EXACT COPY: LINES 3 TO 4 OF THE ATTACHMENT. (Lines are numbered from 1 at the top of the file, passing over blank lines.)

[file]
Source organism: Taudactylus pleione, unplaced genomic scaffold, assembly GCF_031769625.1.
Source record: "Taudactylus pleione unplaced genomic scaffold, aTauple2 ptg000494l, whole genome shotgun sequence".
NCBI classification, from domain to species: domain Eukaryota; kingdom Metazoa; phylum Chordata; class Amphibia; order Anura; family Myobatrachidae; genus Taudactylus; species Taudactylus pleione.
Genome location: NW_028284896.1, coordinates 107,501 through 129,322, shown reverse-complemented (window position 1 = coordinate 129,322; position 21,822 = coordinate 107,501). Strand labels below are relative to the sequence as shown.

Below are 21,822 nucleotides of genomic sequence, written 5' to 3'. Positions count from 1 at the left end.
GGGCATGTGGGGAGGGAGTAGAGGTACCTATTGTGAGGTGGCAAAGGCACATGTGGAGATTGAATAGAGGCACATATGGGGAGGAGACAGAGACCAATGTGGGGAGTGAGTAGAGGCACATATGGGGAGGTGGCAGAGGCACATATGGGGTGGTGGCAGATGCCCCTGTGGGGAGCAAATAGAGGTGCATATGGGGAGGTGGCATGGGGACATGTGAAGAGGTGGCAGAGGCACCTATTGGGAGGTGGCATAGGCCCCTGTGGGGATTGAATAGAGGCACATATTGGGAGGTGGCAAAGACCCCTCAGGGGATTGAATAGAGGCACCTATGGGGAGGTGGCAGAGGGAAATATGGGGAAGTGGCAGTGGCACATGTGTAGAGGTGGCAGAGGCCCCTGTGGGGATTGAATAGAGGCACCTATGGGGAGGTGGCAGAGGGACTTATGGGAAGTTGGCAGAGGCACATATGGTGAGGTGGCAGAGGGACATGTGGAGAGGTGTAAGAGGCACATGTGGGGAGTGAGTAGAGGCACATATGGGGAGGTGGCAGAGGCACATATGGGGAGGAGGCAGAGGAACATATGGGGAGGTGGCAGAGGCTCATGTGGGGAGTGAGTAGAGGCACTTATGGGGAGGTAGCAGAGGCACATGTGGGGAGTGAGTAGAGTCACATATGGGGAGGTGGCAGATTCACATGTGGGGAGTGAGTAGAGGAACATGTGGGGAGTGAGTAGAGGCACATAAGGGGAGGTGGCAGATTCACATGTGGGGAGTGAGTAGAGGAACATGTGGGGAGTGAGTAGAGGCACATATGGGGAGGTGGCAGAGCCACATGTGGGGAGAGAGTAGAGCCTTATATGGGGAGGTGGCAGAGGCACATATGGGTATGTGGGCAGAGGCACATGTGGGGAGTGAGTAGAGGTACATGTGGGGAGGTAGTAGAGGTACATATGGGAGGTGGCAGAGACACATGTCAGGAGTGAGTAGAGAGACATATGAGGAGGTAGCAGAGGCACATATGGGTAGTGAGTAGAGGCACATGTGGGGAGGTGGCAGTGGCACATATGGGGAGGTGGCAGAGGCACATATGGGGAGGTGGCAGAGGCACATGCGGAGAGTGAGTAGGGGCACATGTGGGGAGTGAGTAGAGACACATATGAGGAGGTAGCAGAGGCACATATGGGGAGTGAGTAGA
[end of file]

NCBI classification, from domain to species: domain Eukaryota; kingdom Metazoa; phylum Chordata; class Amphibia; order Anura; family Myobatrachidae; genus Taudactylus; species Taudactylus pleione.
Genome location: NW_028284896.1, coordinates 107,501 through 129,322, shown reverse-complemented (window position 1 = coordinate 129,322; position 21,822 = coordinate 107,501). Strand labels below are relative to the sequence as shown.